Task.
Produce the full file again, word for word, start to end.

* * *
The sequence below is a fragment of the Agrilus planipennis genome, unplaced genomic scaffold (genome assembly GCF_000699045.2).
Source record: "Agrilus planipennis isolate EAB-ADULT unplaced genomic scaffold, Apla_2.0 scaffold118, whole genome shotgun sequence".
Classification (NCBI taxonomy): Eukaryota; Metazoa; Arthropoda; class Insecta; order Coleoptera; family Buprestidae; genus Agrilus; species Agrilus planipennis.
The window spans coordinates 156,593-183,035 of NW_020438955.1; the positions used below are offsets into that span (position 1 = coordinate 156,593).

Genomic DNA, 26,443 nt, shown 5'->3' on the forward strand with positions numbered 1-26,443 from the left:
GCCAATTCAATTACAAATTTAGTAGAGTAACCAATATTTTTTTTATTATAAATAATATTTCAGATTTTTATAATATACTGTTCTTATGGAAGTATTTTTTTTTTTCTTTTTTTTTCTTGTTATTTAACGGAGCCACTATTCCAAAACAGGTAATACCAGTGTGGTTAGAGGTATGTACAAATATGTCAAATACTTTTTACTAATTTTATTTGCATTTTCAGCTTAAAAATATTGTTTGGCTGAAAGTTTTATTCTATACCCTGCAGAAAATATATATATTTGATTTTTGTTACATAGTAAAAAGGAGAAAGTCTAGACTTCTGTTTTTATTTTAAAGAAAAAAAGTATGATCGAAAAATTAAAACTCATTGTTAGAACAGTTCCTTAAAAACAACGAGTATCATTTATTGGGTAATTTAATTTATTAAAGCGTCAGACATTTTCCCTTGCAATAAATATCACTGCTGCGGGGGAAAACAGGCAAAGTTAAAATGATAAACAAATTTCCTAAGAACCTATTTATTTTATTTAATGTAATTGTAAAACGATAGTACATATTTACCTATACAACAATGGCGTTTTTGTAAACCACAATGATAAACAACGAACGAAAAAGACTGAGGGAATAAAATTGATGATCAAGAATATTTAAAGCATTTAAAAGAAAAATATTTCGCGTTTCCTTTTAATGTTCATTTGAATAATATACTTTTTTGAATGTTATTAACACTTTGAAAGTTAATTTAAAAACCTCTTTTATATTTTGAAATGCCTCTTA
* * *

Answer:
The sequence below is a fragment of the Agrilus planipennis genome, unplaced genomic scaffold (genome assembly GCF_000699045.2).
Source record: "Agrilus planipennis isolate EAB-ADULT unplaced genomic scaffold, Apla_2.0 scaffold118, whole genome shotgun sequence".
Classification (NCBI taxonomy): Eukaryota; Metazoa; Arthropoda; class Insecta; order Coleoptera; family Buprestidae; genus Agrilus; species Agrilus planipennis.
The window spans coordinates 156,593-183,035 of NW_020438955.1; the positions used below are offsets into that span (position 1 = coordinate 156,593).

Genomic DNA, 26,443 nt, shown 5'->3' on the forward strand with positions numbered 1-26,443 from the left:
GCCAATTCAATTACAAATTTAGTAGAGTAACCAATATTTTTTTTATTATAAATAATATTTCAGATTTTTATAATATACTGTTCTTATGGAAGTATTTTTTTTTTTCTTTTTTTTTCTTGTTATTTAACGGAGCCACTATTCCAAAACAGGTAATACCAGTGTGGTTAGAGGTATGTACAAATATGTCAAATACTTTTTACTAATTTTATTTGCATTTTCAGCTTAAAAATATTGTTTGGCTGAAAGTTTTATTCTATACCCTGCAGAAAATATATATATTTGATTTTTGTTACATAGTAAAAAGGAGAAAGTCTAGACTTCTGTTTTTATTTTAAAGAAAAAAAGTATGATCGAAAAATTAAAACTCATTGTTAGAACAGTTCCTTAAAAACAACGAGTATCATTTATTGGGTAATTTAATTTATTAAAGCGTCAGACATTTTCCCTTGCAATAAATATCACTGCTGCGGGGGAAAACAGGCAAAGTTAAAATGATAAACAAATTTCCTAAGAACCTATTTATTTTATTTAATGTAATTGTAAAACGATAGTACATATTTACCTATACAACAATGGCGTTTTTGTAAACCACAATGATAAACAACGAACGAAAAAGACTGAGGGAATAAAATTGATGATCAAGAATATTTAAAGCATTTAAAAGAAAAATATTTCGCGTTTCCTTTTAATGTTCATTTGAATAATATACTTTTTTGAATGTTATTAACACTTTGAAAGTTAATTTAAAAACCTCTTTTATATTTTGAAATGCCTCTTA